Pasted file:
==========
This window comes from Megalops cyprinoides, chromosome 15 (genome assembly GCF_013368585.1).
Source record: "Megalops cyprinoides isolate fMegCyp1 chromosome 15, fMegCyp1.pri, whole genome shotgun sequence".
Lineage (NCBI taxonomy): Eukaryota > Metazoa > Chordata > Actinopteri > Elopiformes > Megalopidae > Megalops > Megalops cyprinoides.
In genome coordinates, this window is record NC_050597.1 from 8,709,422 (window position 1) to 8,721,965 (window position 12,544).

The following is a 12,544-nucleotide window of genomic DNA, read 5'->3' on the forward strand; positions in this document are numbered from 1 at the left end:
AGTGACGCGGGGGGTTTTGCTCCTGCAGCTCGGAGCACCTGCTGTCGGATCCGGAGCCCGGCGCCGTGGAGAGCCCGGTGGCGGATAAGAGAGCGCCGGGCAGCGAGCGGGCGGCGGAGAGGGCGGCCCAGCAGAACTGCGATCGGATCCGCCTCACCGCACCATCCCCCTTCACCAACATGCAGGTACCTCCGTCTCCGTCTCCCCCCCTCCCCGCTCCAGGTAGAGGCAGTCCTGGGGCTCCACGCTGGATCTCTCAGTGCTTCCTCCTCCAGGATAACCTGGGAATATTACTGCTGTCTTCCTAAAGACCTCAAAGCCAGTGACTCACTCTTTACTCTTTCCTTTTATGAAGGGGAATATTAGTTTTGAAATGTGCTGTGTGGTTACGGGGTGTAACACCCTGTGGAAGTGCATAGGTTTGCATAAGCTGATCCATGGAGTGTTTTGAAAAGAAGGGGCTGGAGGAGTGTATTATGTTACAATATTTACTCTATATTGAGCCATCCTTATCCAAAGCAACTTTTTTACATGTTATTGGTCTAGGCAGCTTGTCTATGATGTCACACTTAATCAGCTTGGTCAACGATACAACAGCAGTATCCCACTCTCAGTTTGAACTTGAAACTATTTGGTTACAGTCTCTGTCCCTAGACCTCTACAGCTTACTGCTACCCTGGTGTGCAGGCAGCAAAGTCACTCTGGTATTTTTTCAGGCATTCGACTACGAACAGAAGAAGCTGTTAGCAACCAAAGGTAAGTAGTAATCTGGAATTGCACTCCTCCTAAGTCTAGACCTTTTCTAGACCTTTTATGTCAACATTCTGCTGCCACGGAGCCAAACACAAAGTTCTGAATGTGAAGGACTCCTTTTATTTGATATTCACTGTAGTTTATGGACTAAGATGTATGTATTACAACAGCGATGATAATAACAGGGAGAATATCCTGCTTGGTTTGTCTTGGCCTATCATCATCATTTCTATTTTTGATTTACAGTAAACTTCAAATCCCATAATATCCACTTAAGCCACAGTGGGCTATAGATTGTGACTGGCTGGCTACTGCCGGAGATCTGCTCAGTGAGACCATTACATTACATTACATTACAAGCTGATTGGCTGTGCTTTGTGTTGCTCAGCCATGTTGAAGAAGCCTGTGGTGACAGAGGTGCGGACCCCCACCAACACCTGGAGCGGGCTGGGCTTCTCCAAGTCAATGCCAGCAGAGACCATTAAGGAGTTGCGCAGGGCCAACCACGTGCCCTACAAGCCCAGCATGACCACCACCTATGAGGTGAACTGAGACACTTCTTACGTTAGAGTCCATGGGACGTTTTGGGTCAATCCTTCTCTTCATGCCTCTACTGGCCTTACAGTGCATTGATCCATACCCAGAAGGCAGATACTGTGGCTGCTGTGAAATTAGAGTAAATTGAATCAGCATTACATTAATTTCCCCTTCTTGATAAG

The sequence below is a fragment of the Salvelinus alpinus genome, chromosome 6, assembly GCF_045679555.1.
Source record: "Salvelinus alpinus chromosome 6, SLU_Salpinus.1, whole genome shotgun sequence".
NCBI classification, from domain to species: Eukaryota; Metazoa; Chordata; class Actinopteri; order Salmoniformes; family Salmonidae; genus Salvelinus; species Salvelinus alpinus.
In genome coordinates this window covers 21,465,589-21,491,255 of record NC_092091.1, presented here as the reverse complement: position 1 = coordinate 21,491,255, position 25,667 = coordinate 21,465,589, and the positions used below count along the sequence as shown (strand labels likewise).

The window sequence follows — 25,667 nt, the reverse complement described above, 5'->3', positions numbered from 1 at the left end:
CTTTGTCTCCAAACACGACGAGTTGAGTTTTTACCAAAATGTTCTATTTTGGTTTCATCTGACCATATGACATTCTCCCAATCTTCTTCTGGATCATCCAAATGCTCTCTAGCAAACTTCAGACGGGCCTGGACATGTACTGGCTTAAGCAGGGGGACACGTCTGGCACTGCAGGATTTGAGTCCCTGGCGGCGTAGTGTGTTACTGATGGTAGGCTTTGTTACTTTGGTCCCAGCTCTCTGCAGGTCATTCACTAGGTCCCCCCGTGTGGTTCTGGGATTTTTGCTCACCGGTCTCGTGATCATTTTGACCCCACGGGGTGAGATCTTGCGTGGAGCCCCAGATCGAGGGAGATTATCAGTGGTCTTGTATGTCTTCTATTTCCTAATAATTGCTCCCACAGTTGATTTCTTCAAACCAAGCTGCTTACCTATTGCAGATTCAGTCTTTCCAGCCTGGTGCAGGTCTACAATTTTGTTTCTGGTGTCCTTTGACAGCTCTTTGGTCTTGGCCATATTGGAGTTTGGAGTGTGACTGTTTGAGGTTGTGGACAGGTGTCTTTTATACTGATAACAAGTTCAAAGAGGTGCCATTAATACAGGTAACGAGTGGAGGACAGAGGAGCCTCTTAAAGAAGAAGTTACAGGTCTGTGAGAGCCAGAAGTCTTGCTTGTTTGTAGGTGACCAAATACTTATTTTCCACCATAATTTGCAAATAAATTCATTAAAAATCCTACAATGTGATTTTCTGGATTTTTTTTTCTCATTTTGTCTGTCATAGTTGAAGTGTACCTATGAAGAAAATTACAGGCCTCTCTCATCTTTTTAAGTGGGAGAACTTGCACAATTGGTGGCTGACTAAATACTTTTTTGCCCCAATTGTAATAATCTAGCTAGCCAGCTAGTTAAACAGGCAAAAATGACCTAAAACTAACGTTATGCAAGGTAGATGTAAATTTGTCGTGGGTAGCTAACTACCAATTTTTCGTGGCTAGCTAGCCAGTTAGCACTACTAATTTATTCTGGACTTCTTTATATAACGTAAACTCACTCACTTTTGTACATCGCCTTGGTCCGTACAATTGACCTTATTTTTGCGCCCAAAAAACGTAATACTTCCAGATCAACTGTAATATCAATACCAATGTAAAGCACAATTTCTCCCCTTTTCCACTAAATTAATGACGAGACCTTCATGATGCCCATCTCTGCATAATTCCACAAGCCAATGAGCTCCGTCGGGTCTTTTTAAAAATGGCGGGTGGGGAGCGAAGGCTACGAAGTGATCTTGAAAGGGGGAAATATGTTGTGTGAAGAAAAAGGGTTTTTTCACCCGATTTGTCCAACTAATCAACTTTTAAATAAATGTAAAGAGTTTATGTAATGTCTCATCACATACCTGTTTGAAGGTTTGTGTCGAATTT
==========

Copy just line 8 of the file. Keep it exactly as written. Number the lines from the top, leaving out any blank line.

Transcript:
Source record: "Salvelinus alpinus chromosome 6, SLU_Salpinus.1, whole genome shotgun sequence".